Catheter-related bloodstream infection in extremely low-birth-weight infants requiring long-term central venous access was reduced by nearly half after the institution of a dedicated PICC team in the neonatal intensive care unit. Standardizing PICC line placement is important, but standardizing line maintenance is essential to improvement of CRBSI rates.

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    • "Implementation of a PICC team and the introduction of the SonoSite S-ICU used for vain visualization. 8/15 Taylor et al. (2011) Pretest- posttest CRBSI 49% lower risk in the intervention group "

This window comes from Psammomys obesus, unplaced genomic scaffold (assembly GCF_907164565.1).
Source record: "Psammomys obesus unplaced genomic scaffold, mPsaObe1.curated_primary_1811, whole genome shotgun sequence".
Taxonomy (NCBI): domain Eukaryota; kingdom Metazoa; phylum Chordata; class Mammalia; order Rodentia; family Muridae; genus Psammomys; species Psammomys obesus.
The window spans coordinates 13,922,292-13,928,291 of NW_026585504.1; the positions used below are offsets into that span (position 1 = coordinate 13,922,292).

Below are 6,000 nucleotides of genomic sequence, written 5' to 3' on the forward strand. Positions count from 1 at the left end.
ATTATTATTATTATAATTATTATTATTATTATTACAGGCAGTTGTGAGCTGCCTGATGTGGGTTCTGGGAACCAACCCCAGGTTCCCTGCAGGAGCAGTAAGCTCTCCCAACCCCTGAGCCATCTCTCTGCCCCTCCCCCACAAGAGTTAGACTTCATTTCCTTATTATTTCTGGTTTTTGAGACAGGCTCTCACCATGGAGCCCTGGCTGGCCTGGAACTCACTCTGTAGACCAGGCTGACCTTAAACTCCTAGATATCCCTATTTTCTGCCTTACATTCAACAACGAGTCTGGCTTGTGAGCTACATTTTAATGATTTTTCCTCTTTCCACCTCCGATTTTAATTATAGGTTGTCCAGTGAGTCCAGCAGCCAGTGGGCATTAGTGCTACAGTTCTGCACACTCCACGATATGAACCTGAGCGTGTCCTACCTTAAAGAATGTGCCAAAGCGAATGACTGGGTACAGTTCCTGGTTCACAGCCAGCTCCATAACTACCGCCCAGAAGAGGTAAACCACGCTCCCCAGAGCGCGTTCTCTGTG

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    ABSTRACT: OBJECTIVE: To review the effect of a vascular access team on the incidence of central line-associated bloodstream infections in infants admitted to a neonatal intensive care unit. Data sources MEDLINE, CINAHL, Embase, Web-of-Science and the Cochrane Library were searched until December 2013. Study Selection Studies that evaluated the implementation of a vascular access team, and focused on the incidence of central line-associated bloodstream infections in infants admitted to a neonatal intensive care unit, were selected. Data Extraction Incidence rates of central line-associated bloodstream infections were extracted, as well as information on vascular access team tasks and team composition. The quality of studies was critically appraised using the McMaster tool for quantitative studies. Data Synthesis Seven studies involving 136 to 414 participants were included. In general, the implementation of a vascular access team coincided with the implementation of concurrent interventions. All vascular access teams included nurses, and occasionally included physicians. Main tasks included insertion and maintenance of central lines. In all studies, a relative decrease of 45-79% in central line-associated bloodstream infections was reported. CONCLUSIONS: A vascular access team is a promising intervention to decrease central line-associated bloodstream infections in infants admitted to a neonatal intensive care unit. However, level of evidence for effectiveness is low. Future research is required to improve the strength of evidence for vascular access teams.